The Bristol Aeroplane Company Type 73 Taxiplane was an attractive, three-seat single engine biplane using the Bristol Lucifer power unit. The pilot sat in an open front cockpit, ahead of his passengers, who were accommodated side by side in a second open cockpit.
The type was constructed predominantly of wood with fabric covering. The passenger cockpit was provided with a hinged entry door on the port side, together with a small baggage compartment with a separate access door. The upper and lower wings were identical to reduce the number of spares required.
The Bristol Lucifer 3-cylinder radial engine was provided with a hinged mounting, to allow ready access to the rear of the engine, and its accessories when required.
The first Bristol Type 73 Taxiplane (G-EBEW) was flown for the first time on 13th February 1923 although when tested at Aeroplane and Armament Experimental Establishment (A&AEE) at Martlesham Heath, certification was only approved for use as a two-seat machine, it being considered to be underpowered with three occupants.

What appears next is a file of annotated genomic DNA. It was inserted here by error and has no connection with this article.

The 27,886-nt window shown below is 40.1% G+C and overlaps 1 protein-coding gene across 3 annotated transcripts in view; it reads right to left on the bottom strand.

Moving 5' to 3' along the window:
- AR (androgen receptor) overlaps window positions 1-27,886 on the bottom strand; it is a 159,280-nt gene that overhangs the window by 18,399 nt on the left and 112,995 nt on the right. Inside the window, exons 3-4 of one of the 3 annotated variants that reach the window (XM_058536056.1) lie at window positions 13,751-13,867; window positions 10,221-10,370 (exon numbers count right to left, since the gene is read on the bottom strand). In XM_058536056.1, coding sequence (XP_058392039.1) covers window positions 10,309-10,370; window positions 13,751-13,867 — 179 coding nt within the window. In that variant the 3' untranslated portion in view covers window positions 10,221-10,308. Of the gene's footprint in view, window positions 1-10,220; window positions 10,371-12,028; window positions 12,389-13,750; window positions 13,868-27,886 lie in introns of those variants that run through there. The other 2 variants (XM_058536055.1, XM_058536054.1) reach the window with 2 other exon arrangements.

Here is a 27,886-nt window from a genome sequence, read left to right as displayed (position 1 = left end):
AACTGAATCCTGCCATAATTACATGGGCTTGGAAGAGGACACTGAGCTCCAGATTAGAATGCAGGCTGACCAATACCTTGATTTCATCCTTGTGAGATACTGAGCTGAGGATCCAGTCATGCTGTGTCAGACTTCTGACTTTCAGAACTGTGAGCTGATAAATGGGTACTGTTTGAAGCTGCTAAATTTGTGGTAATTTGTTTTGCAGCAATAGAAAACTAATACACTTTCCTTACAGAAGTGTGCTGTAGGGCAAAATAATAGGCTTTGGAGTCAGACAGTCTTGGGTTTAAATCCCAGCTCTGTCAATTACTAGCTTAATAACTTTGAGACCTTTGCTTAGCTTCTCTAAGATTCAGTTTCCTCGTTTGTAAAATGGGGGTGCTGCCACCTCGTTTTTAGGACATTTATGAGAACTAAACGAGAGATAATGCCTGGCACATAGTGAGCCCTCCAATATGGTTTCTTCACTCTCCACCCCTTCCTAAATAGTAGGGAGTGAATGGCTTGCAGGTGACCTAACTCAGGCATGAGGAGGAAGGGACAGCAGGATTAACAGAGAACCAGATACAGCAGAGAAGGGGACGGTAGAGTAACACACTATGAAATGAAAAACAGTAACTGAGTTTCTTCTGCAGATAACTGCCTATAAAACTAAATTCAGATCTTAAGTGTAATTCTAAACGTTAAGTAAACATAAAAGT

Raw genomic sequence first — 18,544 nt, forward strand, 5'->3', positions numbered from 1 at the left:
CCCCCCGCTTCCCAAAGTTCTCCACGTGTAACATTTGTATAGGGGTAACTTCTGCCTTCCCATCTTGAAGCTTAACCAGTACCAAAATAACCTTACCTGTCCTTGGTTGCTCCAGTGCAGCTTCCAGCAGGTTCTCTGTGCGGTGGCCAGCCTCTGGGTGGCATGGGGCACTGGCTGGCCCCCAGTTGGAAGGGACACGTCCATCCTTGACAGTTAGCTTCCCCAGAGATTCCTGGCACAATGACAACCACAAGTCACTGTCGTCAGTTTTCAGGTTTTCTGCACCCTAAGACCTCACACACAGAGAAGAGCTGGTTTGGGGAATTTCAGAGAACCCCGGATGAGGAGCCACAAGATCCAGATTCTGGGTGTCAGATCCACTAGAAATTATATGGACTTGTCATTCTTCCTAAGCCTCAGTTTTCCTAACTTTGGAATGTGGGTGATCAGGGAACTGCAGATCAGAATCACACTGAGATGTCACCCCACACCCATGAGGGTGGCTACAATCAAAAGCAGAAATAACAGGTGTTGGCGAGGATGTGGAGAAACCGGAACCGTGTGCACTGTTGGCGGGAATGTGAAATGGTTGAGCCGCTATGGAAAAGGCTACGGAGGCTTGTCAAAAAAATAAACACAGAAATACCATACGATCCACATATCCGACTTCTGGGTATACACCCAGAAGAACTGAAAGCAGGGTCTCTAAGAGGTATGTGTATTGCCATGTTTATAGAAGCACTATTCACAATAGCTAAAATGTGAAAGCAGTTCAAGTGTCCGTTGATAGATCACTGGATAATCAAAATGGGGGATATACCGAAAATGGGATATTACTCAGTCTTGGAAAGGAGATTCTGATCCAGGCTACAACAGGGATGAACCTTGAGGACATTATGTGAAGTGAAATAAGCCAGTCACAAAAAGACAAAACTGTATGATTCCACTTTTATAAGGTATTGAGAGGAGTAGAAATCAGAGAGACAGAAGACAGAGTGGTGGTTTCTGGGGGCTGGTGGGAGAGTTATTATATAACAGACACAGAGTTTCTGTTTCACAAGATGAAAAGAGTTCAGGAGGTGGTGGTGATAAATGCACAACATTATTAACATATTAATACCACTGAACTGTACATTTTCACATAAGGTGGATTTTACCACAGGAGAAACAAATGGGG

In the light of this disappointing assessment, only three Taxiplanes were built. Although the design showed considerable promise, the Company revised the design to a two-seat primary trainer (Bristol Type 83), of which 24 were built. In addition, they built a Bristol Type 83E, which served as a testbed for the Bristol Titan engine.
The aircraft saw service in Bulgaria, Hungary, Chile and of course the United Kingdom were it was flown by the Reserve Flying School at Filton.
|Powerplant||One 120 hp Bristol Lucifer engine|
|Span||31 ft 1 in|
|Maximum Weight||1.840 lb|
|Capacity||Pilot and two passengers|
|Maximum Speed||90 mph|
Three Type 73 Taxiplane aircraft only, G-EBEW, G-EBEY and G-EBFY.
None - First two aircraft scrapped 1925, third aircraft used to supply spare parts for Type 83A.